I have learned much about collaborating with other teachers how to make a mutual partnership successful, through trust, respect, time management, and space and role boundaries. I look forward to the challenge of implementing these skills. By having a working knowledge of co-teaching methods, a creative, trained teacher should be able to assess the situation and the needs of the student and use an appropriate teaching method.

I was especially motivated by a workshop presentation I attended at the NDSC Convention in Arizona. Pathway to a higher I.Q. (Inclusion Quotient): Teaching Salient Achievable Information, was presented by Christine Hockel, a sixteen-year-old with Down syndrome, her morn Judie Hockel, and two education professionals. The first step In the IEP process for the Hockel family is finding the Teachable Salient Achievable Points. This requires the classroom teacher or someone familiar with the curriculum to edit down the course content to the information or objectives that Christi most needs to learn.

The workshop discussed strategies such as communication, accommodations, modifications and adaptations to successfully carry out inclusion. Often, some of the vocabulary would be pre-taught. In the Biology class, for example, the special education teacher compiled a study guide with important vocabulary that the typical students probably already understood, such as "biodegradable" and "taxonomy." The special education teacher used her expertise to come up with creative ways to teach the study guide vocabulary, and In some cases bound the study guide for reuse. To learn "biodegradable" the two students with Down syndrome visited the teacher's compost pile and a recycling center where they helped sort the recyclables. To teach taxonomy the teacher made up sign language. For ten legged creatures, they signed with 10 wiggly fingers. Eight legged creatures became 8 wiggly fingers plus the sign symbol for "A" for Arachnids. Six legged creatures were 6 wiggly fingers plus the sign symbol for "I" for Insects.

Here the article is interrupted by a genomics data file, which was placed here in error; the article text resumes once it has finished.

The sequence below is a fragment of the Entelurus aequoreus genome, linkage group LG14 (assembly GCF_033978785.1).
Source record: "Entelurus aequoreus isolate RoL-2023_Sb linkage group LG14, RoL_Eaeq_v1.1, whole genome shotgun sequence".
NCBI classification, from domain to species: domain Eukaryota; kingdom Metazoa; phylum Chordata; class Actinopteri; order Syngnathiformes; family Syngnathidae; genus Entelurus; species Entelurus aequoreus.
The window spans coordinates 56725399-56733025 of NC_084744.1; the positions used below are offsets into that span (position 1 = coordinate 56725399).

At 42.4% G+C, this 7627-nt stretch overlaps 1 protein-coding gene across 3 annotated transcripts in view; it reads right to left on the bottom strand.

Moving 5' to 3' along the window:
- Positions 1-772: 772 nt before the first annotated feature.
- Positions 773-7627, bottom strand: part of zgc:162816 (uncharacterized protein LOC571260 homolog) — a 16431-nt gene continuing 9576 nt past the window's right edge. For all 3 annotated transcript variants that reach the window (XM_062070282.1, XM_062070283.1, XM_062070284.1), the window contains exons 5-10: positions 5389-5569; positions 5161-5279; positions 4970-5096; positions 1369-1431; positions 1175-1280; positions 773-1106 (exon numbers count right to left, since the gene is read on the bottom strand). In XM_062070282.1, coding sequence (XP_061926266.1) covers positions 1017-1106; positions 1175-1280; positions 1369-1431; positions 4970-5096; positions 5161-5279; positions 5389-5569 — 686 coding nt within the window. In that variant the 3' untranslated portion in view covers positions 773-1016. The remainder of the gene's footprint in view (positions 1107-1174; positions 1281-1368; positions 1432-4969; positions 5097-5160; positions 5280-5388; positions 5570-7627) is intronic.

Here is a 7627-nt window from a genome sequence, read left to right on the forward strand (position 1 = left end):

If there were a lesson that Christi did not need the special ed. teacher would use that time to teach something more meaningful to Christy. For example, the time might be used to preview a video that would be part of the next day's lesson with her typical peers. Previewing the tape had the advantage of being able to start and stop the tape for discussion, and to review critical vocabulary. All of these require excellent teacher planning, communication, and coordination, but It is well worth It.

The issues of grades and the fairness of assigning those grades no longer seems like the "Big Hairy Monster" I once perceived it to be. Once you have your IEP and your Teachable Salient Achievable Points, the grade can be assigned with a "modified" notation.

Inclusion is an evolving process which requires communication, planning, coordination, and sometimes trial and error from everyone involved, from the administration to the custodian. I'm ready to sink my teeth into it.

"When your heart is in your dream, no request is too extreme..."
—Jiminy Cricket